For businesses that provide healthcare insurance for staff, open enrollment is a hectic time of year. Collecting all the documents needed to assure employees are enrolled properly is a complex process that requires stellar organizational ability.
Whether you manage open enrollment for health insurance on your own or use an outside consultant, numerous reminders are sent urging employees to review their options, ask questions and get their paperwork in by the deadline so they don’t miss out.
Most employers have their open enrollment last anywhere from two to four weeks. It’s typical for companies to have their open enrollment period end a few weeks before they submit enrollment forms to benefit providers.
If an employer has their benefits plan start at the beginning of each year, they’ll usually conduct open enrollment in the November prior. However, there are companies that start open enrollment as early as September or October.
Every year, we hear from employers whose employees missed open enrollment at work. Some lacked the extent of HR focus it often takes to stay on top of helpful reminders. Some hadn’t even realized how important those reminders can be. Others did everything “right,” and the employee missed the mark.
We also hear from employees. Some only missed open enrollment by one day. Some completely missed new-hire enrollment period. Others had just discovered a missed qualifying life event window. The grievance we find the most disturbing is my employer forgot to enroll me in health insurance, because we know that’s a problem that’s easy to prevent.
Reasons aside, what happens if an employee does not enroll during open enrollment and they still want coverage?
Missing the open enrollment deadline could result in no coverage or no change(s) in coverage. When a staff member fails to submit their enrollment documentation on time for new coverage, they will have to wait until next open enrollment to join your plan(s).
If they fail to make any changes to their benefits elections during open enrollment, every previous election will remain in place, but they will have to wait until the next open enrollment period to make changes to their plan(s).
Employees who miss open enrollment can sign up for coverage outside of the OE period if they have a qualifying life event. The event would make them eligible for a special enrollment period (SEP).
Qualifying life events (QLEs) are determined to be significant enough to “qualify” employees to make changes to their health coverage and thus trigger enrollment. They revolve around two main categories: basic life events and loss of other coverage.
Basic life events occur when someone becomes eligible or ineligible to join the plan. When a child is born, for example, they can be added to the plan. For marriage and divorce, additions or deletions can be made. Events that open the special 30-day window for changing coverage include:
In some instances, employees lose health coverage, which can trigger the special 30-day window to change coverage. If an employee divorces, for example, their former spouse may remove them from another plan, giving them access to yours. The following cases of losing health insurance coverage can trigger special enrollment.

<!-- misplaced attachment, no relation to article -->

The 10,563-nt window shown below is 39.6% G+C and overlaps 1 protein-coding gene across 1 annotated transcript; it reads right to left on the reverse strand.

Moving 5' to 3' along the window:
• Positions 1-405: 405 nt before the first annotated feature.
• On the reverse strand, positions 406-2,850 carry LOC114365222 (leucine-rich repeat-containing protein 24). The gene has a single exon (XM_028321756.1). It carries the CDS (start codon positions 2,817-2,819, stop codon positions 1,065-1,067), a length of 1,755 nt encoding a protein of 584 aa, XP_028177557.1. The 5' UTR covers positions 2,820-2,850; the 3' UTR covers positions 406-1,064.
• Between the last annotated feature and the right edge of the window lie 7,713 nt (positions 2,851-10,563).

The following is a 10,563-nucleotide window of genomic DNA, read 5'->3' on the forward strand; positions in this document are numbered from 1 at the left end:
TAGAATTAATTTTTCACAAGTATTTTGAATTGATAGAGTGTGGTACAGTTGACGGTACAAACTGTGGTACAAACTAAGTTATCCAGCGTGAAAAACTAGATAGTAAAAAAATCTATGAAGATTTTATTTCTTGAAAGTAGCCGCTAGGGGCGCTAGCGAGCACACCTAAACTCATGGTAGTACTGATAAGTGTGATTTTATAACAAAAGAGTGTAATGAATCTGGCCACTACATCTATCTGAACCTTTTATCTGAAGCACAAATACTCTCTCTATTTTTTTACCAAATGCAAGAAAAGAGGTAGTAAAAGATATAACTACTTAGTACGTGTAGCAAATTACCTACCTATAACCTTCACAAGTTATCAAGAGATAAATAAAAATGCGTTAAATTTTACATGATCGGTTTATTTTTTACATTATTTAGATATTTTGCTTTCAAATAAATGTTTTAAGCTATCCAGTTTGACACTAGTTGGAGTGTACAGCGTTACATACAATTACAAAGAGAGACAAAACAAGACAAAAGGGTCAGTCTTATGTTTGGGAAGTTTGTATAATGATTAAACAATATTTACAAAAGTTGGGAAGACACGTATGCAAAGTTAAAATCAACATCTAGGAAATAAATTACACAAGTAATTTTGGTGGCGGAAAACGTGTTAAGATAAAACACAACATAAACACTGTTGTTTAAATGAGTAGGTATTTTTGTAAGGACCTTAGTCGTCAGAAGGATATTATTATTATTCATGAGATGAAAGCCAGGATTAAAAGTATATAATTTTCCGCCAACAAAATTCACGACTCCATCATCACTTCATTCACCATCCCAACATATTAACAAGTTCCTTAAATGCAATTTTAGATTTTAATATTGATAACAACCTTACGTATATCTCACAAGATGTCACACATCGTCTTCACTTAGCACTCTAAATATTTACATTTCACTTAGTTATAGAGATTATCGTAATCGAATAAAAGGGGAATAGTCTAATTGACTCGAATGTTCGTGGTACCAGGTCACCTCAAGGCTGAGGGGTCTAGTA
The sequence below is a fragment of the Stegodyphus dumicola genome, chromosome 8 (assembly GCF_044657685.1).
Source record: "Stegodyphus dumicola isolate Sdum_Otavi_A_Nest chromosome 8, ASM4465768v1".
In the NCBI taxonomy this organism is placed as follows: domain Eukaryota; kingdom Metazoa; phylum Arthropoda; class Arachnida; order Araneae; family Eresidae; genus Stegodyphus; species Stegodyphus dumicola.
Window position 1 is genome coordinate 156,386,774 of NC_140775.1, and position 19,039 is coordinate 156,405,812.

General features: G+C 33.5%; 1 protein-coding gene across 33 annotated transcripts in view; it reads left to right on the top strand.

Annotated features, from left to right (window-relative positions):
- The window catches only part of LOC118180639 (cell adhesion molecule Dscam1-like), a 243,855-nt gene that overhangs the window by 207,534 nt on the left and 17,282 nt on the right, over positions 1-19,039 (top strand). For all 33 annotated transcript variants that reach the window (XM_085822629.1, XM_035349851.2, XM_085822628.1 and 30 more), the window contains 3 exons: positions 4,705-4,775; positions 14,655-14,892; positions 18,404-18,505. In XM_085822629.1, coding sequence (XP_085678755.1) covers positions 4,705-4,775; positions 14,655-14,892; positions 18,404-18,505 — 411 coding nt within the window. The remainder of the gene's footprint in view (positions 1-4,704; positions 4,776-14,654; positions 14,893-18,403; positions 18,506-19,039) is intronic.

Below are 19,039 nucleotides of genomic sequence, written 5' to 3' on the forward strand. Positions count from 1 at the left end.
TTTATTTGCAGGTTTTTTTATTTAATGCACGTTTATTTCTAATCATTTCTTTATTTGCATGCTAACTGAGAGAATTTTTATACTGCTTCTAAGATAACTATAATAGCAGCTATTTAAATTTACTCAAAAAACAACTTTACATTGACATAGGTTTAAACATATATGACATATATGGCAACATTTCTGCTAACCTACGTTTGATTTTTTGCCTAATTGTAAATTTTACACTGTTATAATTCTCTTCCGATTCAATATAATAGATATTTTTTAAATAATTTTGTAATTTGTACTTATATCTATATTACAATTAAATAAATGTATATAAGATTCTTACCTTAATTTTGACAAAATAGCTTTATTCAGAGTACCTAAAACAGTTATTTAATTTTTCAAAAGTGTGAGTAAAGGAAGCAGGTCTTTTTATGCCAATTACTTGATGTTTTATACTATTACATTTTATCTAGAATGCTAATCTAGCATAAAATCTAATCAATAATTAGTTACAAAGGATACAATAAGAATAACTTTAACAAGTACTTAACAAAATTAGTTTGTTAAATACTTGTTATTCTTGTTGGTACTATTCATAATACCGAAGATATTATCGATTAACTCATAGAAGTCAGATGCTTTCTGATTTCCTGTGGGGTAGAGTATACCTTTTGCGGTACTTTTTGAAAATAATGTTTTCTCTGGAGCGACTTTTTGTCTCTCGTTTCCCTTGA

Change in employment status, as in:
Special circumstances that allow employees to make changes outside of the open enrollment period, including:
A special enrollment can occur at any time of the plan year. Employees who have a qualifying life event are allowed to opt in or out of coverage(s) during this time. The special enrollment period is limited: employees who have a qualifying event will have 30 days from the date of the event to make any additions, deletions or changes in their coverage. The only exceptions to regular open enrollment are the special enrollment periods that could allow an employee to join or change coverage. But special enrollment is only triggered by qualifying events.
A missed qualifying life event window has the same result as missed open enrollment. Miss the 30-day open enrollment deadline, and employees must wait until the next period to make any elections.
A best practice for business is to require waivers from any employee who declines coverage under an employer plan. Whether they have coverage from a spouse or parent or simply elect not to purchase, have the staff member sign a waiver acknowledging their choice that clearly outlines the implications of having to wait until the next open enrollment period.
Provided the employer has given ample notification, it is the employee’s responsibility to enroll themselves or their dependents into a plan or make changes to their coverage. If an employee fails to do so, the employer is not responsible for any losses they incur.
Some businesses may be tempted to try to work around an open enrollment mishap. Employers may consider asking the employee to resign for a short period of time, then rehire them, triggering a special enrollment qualifying event. This could prompt your insurance carrier to deny coverage. It’s important to check with your carrier to verify any required waiting period to reinstate benefits before you make a decision to ask an employee to resign.
Employers must stress that options for employees to gain healthcare coverage for the coming year are limited if they miss the open enrollment period. The consequences for the coming year could be devastating if there is a serious medical issue. The responsibility, however, ultimately belongs to the employee.